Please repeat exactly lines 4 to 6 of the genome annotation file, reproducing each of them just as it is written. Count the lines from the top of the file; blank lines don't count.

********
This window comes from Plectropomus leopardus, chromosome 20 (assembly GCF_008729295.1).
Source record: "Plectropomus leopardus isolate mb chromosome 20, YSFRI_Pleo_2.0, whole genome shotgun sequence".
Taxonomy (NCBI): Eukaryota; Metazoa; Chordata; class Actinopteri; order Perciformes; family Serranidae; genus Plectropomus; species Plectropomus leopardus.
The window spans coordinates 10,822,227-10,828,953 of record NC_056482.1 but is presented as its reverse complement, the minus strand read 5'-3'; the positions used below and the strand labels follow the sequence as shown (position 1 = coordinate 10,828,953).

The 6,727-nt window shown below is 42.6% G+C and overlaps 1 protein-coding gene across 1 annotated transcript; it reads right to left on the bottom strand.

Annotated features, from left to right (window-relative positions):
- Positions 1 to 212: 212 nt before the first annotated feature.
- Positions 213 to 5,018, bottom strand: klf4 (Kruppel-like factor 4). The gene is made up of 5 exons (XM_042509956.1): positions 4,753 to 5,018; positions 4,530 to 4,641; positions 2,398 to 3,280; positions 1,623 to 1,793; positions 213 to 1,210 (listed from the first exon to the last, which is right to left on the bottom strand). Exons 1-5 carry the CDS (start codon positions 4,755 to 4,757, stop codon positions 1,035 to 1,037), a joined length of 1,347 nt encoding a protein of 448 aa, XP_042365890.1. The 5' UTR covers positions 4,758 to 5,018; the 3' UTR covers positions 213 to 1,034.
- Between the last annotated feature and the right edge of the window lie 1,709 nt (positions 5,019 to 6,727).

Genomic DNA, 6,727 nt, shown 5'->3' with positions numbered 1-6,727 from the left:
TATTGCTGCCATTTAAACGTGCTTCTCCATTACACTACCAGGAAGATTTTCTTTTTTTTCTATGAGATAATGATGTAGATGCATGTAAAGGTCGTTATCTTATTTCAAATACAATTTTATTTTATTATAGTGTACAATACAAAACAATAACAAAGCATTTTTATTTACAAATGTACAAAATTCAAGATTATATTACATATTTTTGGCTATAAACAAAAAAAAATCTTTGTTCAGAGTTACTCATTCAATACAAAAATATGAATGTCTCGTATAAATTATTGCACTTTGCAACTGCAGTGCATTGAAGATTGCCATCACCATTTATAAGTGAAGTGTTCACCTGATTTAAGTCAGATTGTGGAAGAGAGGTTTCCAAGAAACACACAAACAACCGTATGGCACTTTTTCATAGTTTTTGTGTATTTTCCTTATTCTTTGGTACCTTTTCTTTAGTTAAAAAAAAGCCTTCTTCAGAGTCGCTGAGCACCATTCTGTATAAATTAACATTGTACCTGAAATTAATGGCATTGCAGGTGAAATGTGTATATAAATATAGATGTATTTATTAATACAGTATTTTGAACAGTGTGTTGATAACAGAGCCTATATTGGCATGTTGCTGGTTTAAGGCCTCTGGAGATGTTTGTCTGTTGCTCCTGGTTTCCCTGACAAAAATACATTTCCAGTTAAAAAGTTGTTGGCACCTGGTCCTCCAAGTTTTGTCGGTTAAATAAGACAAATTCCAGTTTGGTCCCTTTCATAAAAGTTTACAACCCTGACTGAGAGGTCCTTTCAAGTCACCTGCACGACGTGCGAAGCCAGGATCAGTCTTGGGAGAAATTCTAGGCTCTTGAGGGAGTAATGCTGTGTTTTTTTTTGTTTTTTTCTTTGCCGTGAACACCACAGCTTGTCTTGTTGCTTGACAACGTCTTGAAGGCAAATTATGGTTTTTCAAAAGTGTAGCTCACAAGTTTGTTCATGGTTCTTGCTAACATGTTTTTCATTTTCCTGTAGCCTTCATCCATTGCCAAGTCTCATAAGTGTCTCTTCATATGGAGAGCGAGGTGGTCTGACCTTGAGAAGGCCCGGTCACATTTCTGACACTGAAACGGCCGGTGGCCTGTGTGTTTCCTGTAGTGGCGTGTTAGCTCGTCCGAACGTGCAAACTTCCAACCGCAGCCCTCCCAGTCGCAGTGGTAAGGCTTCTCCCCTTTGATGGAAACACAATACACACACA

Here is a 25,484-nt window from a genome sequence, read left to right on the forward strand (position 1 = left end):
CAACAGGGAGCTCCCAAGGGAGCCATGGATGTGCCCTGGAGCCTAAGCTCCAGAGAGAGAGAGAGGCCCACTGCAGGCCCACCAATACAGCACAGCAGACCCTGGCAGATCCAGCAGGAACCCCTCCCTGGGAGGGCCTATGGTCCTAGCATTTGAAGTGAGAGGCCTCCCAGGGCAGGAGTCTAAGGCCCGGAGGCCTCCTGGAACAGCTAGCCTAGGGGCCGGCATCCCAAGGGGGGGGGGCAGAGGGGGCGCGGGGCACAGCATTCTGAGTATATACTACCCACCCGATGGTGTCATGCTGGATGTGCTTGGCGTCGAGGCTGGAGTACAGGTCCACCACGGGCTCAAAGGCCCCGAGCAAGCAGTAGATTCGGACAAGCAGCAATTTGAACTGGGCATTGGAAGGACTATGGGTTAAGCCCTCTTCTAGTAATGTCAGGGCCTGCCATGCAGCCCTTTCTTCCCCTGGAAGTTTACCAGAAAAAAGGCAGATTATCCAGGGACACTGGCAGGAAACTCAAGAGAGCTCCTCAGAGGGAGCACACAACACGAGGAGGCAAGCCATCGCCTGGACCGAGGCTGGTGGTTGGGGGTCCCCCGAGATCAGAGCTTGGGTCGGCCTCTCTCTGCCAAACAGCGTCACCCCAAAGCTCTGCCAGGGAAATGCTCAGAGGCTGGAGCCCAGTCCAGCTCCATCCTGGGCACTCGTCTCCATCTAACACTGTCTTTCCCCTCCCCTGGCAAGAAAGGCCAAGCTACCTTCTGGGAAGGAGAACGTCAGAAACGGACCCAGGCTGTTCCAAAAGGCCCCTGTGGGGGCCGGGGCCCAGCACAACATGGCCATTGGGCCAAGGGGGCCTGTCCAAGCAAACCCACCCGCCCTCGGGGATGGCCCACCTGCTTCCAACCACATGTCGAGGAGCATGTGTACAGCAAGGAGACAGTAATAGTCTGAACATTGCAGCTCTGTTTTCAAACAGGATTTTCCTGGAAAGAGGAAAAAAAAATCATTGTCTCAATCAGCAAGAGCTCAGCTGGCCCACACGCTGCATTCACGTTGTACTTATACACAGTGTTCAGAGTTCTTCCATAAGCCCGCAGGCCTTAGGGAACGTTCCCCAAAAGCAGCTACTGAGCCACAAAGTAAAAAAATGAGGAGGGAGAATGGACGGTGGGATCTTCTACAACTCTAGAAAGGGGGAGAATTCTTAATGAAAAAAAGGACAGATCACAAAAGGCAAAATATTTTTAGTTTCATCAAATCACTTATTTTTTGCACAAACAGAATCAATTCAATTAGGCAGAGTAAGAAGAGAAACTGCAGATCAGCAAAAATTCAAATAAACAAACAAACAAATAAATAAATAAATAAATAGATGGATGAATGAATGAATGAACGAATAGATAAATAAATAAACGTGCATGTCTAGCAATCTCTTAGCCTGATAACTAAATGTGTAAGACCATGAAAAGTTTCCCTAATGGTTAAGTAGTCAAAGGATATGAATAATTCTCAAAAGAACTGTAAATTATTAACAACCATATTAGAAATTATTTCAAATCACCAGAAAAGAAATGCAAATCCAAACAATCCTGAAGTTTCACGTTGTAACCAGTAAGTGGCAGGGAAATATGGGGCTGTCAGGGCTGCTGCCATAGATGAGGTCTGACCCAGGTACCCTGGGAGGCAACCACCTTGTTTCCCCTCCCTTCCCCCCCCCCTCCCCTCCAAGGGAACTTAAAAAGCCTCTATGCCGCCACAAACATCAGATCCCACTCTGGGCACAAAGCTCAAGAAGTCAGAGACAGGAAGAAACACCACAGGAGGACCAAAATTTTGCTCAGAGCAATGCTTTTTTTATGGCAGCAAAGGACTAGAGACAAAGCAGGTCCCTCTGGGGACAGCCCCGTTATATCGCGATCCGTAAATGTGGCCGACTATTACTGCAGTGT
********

The window spans coordinates 10,822,227-10,828,953 of record NC_056482.1 but is presented as its reverse complement, the minus strand read 5'-3'; the positions used below and the strand labels follow the sequence as shown (position 1 = coordinate 10,828,953).

The 6,727-nt window shown below is 42.6% G+C and overlaps 1 protein-coding gene across 1 annotated transcript; it reads right to left on the bottom strand.

Annotated features, from left to right (window-relative positions):